People have asked me how I overcame the effects of growing up with domestic violence.  But all I can say is I’ve handled it like a jaguar: tamed it, managed it, and trained it as best I could.  I work daily to keep my mind, body and spirit balanced.  Meditation.  Exercise.  Discipline.  I practice and teach empathy.  I also focus on the happy times growing up.  Because there were a lot.  Summer trips to Tahoe.  Fishing.  The beach.

I also remind parents there are ways to lessen the negative effects to their children.  Keep a close relationship with your child and let them express their fears, talk about the chaos at home and don’t keep it a secret, help your child stay connected to extended family, help them build healthy self esteem & relationships, teach them empathy, help them develop an easy temperament, stress the importance of education, facilitate relationships with mentors, educate yourself and your child on the affects of abuse so you know their triggers, teach impulse control, incorporate healthy eating, exercise & meditation, and most importantly, make life fun and don’t forget to laugh! Life has already been stressful enough.  


Another thing most people don’t know is that I write poetry and legal thrillers about domestic violence.  And I’ve released my debut children's book, It's This Monkey's Business, targeting ages four to eight and bringing awareness to domestic violence.

If you would have asked me ten years ago if I would ever be able to talk publicly about growing up with domestic violence, I would have said, “no way.”  But poetry has helped me express the ineffable, especially childhood fears.

Behind the Wall

Little girl, behind the wall.
Curled up, in her ball.
Parents fighting, while she's alone.
Another scream, another moan.
Always worried no one could hear,
Her silent death, caused by fear.
Every time she feels him pull away,
It takes her back, to that abandoned day.
Curled up, in her ball.
Now a woman, behind a wall.

Writing It’s This Monkey’s Business was daunting; as a children’s book, I had to put myself back into my own shoes as a child.  With a lot of support, I was able to do it and it was even therapeutic.

Page 18 of It’s This Monkey’s Business reads:

“Did Papa push you?” Cabana asked.
Her mama got quiet really fast.

Then Mama said, “It’s not your monkey business.”
(Forgetting that violence at home is scary to witness)

If you are struggling with the effects of domestic violence or know someone who is, know this:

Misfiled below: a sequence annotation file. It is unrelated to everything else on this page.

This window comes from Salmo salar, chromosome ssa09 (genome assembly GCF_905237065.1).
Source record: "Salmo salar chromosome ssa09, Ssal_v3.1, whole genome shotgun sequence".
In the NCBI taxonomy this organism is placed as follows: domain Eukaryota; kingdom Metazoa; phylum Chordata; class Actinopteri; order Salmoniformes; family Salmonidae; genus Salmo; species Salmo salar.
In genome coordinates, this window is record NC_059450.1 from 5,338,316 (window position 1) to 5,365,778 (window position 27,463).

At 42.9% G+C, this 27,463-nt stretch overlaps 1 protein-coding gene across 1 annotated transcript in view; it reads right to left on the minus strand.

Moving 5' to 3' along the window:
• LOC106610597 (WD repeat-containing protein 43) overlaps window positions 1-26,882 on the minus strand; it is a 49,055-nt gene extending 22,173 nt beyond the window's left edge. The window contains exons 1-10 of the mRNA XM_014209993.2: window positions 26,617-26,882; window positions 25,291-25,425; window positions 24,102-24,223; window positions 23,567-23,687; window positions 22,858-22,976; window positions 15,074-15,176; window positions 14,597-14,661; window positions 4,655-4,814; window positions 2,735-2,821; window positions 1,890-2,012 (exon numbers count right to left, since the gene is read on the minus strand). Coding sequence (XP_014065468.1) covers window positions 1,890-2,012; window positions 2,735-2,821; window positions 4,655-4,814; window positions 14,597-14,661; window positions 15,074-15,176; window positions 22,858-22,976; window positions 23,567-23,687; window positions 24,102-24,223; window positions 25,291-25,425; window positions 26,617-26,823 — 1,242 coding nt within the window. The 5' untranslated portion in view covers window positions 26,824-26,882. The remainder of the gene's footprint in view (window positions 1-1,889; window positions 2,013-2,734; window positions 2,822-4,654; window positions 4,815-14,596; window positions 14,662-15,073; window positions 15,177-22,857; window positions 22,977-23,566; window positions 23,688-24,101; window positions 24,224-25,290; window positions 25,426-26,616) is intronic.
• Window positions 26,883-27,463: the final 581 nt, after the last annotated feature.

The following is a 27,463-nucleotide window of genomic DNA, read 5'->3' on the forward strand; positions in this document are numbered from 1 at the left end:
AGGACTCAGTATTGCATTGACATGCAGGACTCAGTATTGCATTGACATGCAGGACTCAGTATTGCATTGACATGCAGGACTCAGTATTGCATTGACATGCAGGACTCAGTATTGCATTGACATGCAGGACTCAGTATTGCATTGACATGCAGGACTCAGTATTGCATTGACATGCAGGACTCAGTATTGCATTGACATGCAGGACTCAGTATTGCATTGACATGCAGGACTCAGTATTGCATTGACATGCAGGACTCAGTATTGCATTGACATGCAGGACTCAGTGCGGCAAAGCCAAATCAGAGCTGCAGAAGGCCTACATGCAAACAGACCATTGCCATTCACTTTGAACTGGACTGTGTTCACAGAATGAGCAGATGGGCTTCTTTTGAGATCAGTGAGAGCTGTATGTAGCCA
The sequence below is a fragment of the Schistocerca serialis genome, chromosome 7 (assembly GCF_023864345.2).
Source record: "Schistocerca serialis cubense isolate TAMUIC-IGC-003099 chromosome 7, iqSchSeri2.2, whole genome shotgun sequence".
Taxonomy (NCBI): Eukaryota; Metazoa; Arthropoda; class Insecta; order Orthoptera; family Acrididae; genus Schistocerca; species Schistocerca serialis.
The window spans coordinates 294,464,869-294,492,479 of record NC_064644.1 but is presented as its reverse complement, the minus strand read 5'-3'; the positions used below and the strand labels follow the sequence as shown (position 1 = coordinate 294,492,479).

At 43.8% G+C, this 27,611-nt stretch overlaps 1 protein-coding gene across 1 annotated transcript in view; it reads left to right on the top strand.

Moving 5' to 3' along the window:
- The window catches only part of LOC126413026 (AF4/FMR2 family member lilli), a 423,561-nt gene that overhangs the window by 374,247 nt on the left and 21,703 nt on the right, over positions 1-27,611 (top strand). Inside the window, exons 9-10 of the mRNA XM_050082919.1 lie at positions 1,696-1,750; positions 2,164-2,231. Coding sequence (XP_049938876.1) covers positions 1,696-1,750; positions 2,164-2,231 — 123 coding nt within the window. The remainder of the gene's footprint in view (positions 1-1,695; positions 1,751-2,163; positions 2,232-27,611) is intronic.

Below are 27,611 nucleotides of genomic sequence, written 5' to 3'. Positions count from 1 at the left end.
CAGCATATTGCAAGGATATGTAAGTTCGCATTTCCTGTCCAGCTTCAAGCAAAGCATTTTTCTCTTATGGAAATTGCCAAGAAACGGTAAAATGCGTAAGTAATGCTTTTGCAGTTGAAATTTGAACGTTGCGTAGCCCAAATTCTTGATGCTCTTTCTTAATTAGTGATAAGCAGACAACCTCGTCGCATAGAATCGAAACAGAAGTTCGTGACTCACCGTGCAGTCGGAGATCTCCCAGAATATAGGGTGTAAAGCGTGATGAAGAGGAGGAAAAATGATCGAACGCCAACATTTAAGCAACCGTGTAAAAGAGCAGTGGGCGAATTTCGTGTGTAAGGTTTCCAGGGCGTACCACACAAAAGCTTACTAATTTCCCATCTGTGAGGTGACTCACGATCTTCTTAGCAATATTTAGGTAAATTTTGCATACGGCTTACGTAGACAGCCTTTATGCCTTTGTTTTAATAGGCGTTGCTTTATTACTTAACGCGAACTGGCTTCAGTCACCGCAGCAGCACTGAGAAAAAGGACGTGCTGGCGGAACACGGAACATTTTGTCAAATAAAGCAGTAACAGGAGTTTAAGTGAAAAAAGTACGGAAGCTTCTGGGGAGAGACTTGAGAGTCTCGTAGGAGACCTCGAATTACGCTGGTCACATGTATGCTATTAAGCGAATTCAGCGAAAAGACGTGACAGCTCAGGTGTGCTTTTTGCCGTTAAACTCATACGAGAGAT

You will get through it.

You’ll come away from it a stronger person.

You WILL find serenity and love in some form.

You WILL learn to trust.

Take each day at a time & balance. Mind. Body. Spirit.

Go easy on yourself and from time to time, visit the sea to breathe.

About the Author

For Independent Author Debra Mares, violence against women is not only a topic in today's news, it's a topic in her crime novels, cases she handled as a county prosecutor, and now it will be the topic in her first children's book It's This Monkey's Business.  Debra is a veteran county prosecutor in Riverside currently specializing in community prosecution, juvenile delinquency and truancy.  Her office has one of the highest conviction rates in California and is the fifteenth largest in the country. You name it - she's prosecuted it - homicides, gang murders, domestic violence, sex cases, political corruption, major fraud and parole hearings for convicted murderers. She is a two-time recipient of the County Prosecutor of the Year Award and 2012 recipient of the Community Hero Award.

Debra is the granddaughter of a Mexican migrant farm worker and factory seamstress, was born and raised in Los Angeles, was the first to graduate college in my family, and grew up dancing Ballet Folklorico and Salsa. Her own family story includes struggles with immigration, domestic violence, mental health, substance abuse and teen pregnancy, which she addresses in her novels. She followed a calling at 11 years old to be an attorney and voice for women, and appreciates international travel and culture. Her life's mission is to break the cycle of victimization and domestic violence. 

Debra is also the co-founding Executive Director of Women Wonder Writers, a 501(c)(3) nonprofit organization implementing creative intervention and mentoring programs for at-risk youth.  In 2012, Debra self-published Volume 1 of her debut legal thriller series, The Mamacita Murders featuring Gaby Ruiz, a sex crimes prosecutor haunted by her mother's death at the hands of an abusive boyfriend. In 2013, Debra released her second crime novel, The Suburban Seduccion, featuring "The White Picket Fence" killer Lloyd Gil, who unleashes his neonatal domestic violence-related trauma on young women around his neighborhood. 

To bring to life "Cabana," Debra partnered with 16-year-old Creative Director Olivia Garcia and Los Angeles based professional illustrator Taylor Christensen

16-year-old Creative Director Olivia Garcia attends high school in Panorama City, California, is the Los Angeles youth delegate for the Anti-Defamation League's National Youth Leadership Mission in Washington D.C., an ASB member and AP student and enjoys reading, crafting and knitting.

Taylor Christensen is a Los Angeles-based illustrator holding a BFA from Otis College of Art & Design, focuses on fantastical creatures and surreal imagery, and produces artwork for illustration, character and concept design.
Her latest book is the children’s picture book, It’s This Monkey’s Business.